Age Discrimination

Age discrimination is often cited as a barrier to participation in work (Murray 2002). Despite the passing of anti-age-discrimination legislation and the widespread acceptance that such discrimination exists, age was the grounds for only 9% of complaints to the Human Rights Commission in the first half of 2002. While attention has been directed at employers' attitudes (McNeill 2002, McGregor and Gray 2002), part of the answer may lie with the individuals involved. Stereotypical expectations surrounding age and retirement ("only a few years to go", "younger people deserve the work more") may inhibit older workers from challenging ageism. The value and impact of anti-discrimination measures, initiated through organisations like the EEO Trust and by individual employers, need evaluation (Murray 2002).

Education and Training

The traditional view that education is confined solely to childhood and youth has been strongly challenged in the context of economic, social and technological change. Jarvis (1997:99) summed this up:

Today, no one can hope to amass during his or her youth an initial fund of knowledge which will serve for a lifetime. The swift changes taking place in the world call for knowledge to be continuously updated.

Education and training in mid-life can assist in addressing skills shortages and maximising the potential of older workers. Nevertheless, there are both supply and demand barriers to take-up. How far do opportunities offered by educational institutions meet the need of older workers and their employers? Are pay-back periods for older workers seen as too short to justify investment in their training? What incentives and disincentives influence older workers themselves? Some of these questions are addressed in the next section of this paper.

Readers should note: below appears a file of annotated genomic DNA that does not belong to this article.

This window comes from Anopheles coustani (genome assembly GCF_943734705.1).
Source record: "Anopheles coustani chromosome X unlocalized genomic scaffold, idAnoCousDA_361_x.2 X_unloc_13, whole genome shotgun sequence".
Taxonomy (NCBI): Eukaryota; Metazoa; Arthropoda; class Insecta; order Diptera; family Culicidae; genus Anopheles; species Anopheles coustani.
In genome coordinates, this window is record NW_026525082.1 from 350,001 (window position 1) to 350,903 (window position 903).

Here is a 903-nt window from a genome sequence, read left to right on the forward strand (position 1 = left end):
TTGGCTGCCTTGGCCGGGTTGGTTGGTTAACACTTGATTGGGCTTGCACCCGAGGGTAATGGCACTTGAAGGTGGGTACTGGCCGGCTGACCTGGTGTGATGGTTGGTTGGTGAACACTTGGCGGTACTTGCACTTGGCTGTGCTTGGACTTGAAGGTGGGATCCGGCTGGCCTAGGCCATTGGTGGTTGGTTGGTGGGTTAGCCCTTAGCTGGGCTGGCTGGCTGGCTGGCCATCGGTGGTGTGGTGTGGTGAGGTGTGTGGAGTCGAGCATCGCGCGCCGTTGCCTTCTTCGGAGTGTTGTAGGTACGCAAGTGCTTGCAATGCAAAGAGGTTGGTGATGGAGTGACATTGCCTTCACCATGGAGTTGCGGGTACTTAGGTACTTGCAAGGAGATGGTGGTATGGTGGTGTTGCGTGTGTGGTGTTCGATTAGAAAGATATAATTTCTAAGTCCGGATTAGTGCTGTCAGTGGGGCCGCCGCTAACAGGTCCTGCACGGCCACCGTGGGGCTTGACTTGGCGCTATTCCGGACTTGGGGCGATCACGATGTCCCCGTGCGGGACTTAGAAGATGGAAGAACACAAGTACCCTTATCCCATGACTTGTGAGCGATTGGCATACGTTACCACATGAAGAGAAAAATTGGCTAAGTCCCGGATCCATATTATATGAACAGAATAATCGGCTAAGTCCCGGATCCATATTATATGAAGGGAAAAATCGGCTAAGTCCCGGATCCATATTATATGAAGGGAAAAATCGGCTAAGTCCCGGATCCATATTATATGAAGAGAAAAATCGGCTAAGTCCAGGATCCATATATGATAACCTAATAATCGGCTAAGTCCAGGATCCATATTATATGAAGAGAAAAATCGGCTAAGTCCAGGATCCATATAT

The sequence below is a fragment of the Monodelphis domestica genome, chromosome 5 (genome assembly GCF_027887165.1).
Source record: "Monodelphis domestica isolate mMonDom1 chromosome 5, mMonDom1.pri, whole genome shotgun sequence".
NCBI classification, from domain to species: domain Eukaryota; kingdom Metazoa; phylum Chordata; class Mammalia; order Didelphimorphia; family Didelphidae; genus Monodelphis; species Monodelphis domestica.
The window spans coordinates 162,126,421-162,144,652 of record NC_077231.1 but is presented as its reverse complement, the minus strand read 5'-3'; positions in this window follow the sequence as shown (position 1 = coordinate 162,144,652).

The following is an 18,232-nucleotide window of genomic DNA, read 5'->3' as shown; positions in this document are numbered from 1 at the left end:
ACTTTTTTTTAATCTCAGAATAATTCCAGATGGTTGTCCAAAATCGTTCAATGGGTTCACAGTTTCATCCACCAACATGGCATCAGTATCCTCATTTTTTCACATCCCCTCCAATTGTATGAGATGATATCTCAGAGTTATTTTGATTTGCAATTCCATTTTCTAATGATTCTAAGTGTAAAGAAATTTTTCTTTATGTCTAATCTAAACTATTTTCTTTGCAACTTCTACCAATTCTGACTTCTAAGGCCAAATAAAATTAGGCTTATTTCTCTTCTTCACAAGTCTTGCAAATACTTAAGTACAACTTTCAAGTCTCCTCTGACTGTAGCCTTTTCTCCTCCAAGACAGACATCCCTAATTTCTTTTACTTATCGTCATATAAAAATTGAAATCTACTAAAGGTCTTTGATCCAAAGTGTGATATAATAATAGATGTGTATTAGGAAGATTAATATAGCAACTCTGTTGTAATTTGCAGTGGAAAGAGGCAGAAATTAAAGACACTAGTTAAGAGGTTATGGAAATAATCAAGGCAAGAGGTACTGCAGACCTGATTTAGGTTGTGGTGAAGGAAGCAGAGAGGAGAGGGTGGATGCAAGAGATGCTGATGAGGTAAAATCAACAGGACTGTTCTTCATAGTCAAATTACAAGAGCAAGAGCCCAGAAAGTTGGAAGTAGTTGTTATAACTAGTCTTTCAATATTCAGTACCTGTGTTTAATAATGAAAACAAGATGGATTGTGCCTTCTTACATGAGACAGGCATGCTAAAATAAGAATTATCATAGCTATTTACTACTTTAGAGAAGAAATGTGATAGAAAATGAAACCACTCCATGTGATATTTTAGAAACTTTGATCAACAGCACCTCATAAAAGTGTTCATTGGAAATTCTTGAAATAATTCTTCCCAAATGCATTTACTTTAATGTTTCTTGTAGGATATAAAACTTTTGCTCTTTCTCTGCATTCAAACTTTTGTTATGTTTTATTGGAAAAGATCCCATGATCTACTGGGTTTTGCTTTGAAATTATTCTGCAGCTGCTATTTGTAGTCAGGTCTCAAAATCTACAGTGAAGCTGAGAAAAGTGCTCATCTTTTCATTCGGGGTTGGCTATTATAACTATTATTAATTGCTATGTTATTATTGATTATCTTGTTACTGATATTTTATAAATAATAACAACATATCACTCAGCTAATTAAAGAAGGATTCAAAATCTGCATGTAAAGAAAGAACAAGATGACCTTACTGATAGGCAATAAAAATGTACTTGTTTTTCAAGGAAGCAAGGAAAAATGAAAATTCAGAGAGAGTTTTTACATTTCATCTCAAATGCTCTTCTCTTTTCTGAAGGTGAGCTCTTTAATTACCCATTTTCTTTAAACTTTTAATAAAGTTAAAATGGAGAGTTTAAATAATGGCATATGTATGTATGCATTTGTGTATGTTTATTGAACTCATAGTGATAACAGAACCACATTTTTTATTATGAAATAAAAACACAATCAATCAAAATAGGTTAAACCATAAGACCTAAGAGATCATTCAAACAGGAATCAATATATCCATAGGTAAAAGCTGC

Education and training in mid-life

There are several sources of information about educational participation by people in mid- and later life (see Appendix). Recent censuses have included a question on participation in formal study in the preceding period. Although there are some inconsistencies in these questions, which affect comparability over time, the data provide a broad indication of educational participation. Taking the age group 40-59 as representative of people in mid-life, Table 1 suggests an increase in educational involvement, especially between 1996 and 2001. Women had higher rates of participation than men did, and the number of women who had been studying increased by 35% over the decade, as against a 29% increase for men.